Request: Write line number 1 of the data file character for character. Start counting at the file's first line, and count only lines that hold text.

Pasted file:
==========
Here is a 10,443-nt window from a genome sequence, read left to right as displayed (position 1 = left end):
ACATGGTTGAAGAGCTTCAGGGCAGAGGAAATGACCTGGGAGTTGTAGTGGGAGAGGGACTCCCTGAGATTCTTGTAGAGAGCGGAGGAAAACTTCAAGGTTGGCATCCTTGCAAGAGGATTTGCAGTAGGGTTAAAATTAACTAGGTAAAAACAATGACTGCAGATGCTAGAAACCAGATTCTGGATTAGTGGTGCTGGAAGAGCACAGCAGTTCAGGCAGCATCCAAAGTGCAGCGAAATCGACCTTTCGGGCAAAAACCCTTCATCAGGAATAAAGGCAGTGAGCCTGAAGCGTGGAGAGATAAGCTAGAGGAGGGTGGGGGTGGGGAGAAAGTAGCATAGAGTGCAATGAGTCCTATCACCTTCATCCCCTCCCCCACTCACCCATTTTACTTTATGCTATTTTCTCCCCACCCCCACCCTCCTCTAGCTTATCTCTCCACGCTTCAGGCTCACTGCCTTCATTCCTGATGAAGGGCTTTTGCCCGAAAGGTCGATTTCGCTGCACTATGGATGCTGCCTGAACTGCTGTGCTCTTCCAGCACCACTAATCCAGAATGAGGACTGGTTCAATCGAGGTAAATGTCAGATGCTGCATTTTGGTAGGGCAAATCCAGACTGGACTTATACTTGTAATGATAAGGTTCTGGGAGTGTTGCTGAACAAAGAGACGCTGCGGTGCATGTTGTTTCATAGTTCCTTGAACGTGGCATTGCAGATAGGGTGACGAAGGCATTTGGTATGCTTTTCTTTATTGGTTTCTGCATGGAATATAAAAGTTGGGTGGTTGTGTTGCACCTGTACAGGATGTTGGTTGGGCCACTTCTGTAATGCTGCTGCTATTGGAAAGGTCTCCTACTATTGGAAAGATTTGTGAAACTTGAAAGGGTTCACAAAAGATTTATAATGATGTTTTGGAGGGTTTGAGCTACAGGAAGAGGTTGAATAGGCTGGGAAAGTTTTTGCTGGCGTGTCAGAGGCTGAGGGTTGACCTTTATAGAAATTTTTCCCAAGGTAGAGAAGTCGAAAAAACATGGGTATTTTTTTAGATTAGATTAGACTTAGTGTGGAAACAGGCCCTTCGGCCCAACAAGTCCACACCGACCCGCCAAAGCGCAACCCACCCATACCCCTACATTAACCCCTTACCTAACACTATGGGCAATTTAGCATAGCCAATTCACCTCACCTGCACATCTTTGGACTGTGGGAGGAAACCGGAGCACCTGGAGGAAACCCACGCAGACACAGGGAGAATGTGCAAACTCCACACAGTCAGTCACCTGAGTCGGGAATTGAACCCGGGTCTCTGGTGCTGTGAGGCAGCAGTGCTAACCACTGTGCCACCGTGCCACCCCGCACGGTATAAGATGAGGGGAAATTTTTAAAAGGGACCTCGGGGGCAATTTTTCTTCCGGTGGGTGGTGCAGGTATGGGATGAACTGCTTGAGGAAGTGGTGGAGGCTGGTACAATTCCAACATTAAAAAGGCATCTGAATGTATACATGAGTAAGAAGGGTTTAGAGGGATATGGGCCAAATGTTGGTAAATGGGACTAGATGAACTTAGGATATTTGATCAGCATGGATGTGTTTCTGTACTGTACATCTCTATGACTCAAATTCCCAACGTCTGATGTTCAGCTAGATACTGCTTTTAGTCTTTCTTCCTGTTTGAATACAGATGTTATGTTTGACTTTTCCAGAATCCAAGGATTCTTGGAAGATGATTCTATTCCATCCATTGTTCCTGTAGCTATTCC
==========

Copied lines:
Here is a 10,443-nt window from a genome sequence, read left to right as displayed (position 1 = left end):